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Elegantly written and compelling, for dealing with such a broad question. It truly makes you shift your perspective on what truly is and isn't important in global development; and aids in dispelling very common misconceptions.

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The authors assert that institutional inertia explains the development of different societies in different places throughout history. Their goal is to explain the entire ebb and flow of human history. They make a convincing case, though their theory lacks certain key explanations for early human development.
The Good: It is a well-written book that is easy to follow, even if you are not an economics professor. Their theory is well-supported and documented. It is a good enough book to make you think, even if you ultimately reject their theory. It is an especially good book for those that have never read or are passively interested in an economic history. A great starting point for understanding the colonial and post-colonial era and putting further studies in context.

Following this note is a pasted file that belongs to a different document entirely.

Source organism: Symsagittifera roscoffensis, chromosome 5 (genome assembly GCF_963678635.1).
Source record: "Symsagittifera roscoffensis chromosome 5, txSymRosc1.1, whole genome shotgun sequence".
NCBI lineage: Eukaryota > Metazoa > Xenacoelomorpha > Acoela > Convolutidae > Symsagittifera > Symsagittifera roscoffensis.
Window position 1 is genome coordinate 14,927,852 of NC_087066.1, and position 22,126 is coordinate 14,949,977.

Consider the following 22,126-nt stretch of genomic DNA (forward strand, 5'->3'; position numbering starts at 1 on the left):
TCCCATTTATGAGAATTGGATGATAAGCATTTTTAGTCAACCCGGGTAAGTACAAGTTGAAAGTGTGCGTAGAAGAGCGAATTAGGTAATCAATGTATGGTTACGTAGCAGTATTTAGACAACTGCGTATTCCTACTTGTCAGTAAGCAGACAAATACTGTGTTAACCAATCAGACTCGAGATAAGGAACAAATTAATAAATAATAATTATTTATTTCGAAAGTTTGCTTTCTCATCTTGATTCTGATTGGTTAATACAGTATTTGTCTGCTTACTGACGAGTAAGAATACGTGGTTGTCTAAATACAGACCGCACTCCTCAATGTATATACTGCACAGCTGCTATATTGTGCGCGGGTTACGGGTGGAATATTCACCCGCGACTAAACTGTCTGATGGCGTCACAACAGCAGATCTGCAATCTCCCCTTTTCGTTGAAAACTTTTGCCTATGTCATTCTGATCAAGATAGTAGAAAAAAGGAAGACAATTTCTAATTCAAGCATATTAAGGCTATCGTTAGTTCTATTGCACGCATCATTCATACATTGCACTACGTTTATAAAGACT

The Bad: It is repetitive. At a certain point you feel like they are just writing more for the sake of writing more. The explanations for early human development and wealth differentials are lacking and the explanations for present day capitalist societies are repetitive and they often talk in circles around the obvious.
Overall: Overall it is a good read and I recommend it to anyone who wants an accessible academic work and is interested in economics or history.

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Too simple and with lots of ad-hoc explanations. Tens of examples refute their theory from the ground. According to them, 'inclusive economic institutions' make countries to growth, givin as examples Rome (well... slaves don't count), US at its foundation (slaves don't count!), China (well... not exactly inclusive, but if you try harder)...
A very bad book

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